RKO is a wholly owned subsidiary of General Tire & Rubber Company (General Tire).1 General Tire, by its own admission, has engaged in a staggering variety of corporate misconduct. During the Boston proceeding, RKO withheld evidence of General Tire's conduct from the FCC, either because RKO sought to protect its parent or because the parent withheld information from the subsidiary in order to protect itself. The Commission, in turn, has disqualified RKO after years of delay in an opinion that is multifarious at best. We reject most of the grounds that the FCC used to justify its denial of RKO's license renewals. We affirm the Commission's decision that RKO lacked candor, but on a quite narrow ground that cannot automatically be applied to any other proceeding. Accordingly, although we uphold denial of the Boston license renewal, the proceedings in Los Angeles and New York City must be remanded.
The need for a remand and further action by the Commission is discomfiting in a fifteen-year-old case, but this extended proceeding has hardly been a model for the administrative process. We admonish all parties to get on with the task.
Extraordinary as it may seem, this case had its beginning in 1965, when RKO petitioned to renew its license for KHJ-TV in Los Angeles. The petition was opposed by a competing applicant on a variety of grounds, including the allegation that RKO had engaged in reciprocal trade practices.2 A comparative hearing on the two applications led to a Commission finding in 1973 in favor of RKO,3 subject to further findings on the reciprocity issue4 in the Boston proceeding discussed below. A fuller history of these events may be found in Fidelity Television, Inc. v. FCC, 515 F.2d 684 (D.C. Cir.), cert. denied, 423 U.S. 926, 96 S. Ct. 271, 46 L. Ed. 2d 253 (1975), which affirmed the Commission's decision.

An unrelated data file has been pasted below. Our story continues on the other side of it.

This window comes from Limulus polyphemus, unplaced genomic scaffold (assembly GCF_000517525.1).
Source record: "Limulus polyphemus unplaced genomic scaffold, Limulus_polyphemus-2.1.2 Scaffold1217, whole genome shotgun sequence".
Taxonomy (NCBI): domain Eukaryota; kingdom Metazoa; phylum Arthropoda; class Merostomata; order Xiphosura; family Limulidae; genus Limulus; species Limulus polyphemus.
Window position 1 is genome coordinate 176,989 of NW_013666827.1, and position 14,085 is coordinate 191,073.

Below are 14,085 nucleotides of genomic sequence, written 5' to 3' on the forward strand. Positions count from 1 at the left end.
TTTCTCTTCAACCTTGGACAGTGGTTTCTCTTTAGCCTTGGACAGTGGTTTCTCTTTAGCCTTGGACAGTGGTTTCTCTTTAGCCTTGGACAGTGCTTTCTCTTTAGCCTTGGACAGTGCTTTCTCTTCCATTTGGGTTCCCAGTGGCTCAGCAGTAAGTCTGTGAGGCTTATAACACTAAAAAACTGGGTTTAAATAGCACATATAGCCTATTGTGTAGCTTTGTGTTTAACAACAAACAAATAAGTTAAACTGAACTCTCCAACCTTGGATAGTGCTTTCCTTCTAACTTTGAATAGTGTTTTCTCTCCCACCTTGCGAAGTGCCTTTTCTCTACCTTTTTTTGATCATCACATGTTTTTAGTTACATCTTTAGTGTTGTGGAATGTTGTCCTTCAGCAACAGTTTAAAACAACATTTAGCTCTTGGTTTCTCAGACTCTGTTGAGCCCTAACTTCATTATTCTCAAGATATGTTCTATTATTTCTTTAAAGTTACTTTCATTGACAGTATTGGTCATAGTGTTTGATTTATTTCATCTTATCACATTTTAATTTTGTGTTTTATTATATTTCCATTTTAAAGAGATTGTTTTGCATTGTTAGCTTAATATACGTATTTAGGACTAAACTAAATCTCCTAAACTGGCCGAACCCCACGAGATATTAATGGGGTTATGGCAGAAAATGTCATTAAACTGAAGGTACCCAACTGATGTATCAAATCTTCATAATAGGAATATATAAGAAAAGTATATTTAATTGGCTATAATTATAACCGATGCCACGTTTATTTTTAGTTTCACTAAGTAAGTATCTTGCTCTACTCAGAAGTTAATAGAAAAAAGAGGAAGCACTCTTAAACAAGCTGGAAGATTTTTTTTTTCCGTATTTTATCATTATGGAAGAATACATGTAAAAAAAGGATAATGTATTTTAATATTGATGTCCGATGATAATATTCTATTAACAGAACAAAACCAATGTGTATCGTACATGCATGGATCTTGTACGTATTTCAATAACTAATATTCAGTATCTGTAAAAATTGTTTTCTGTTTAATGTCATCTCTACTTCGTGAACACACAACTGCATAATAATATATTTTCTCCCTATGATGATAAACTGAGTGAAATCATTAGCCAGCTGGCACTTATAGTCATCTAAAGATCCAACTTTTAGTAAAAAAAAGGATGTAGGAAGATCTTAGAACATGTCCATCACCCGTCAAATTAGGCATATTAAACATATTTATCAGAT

In the meantime, other competing applicants had challenged RKO's license renewal application for WNAC-TV in Boston. RKO General, Inc. (WNAC), 20 F.C.C.2d 846 (1969). The FCC also designated a reciprocity issue in the Boston proceeding, and authorized that official notice be taken of the KHJ-TV record. Similarly, when RKO sought renewal of WOR-TV in New York City in 1974, the FCC determined that RKO's application would be bound by the record in the Boston proceeding then underway.5
With renewals in New York and Los Angeles conditioned upon its outcome, the Boston proceeding took on special importance. An Administrative Law Judge issued an initial decision in that proceeding on June 21, 1974, granting renewal to RKO despite affirmative findings as to RKO's reciprocal trade practices.6 Exceptions and reply pleadings were then filed before the Commission in response to that initial decision. Before the FCC could act on these administrative appeals, however, RKO's parent corporation found itself enmeshed in an investigation by the Securities and Exchange Commission (SEC) that would greatly impact RKO's petitions to the FCC.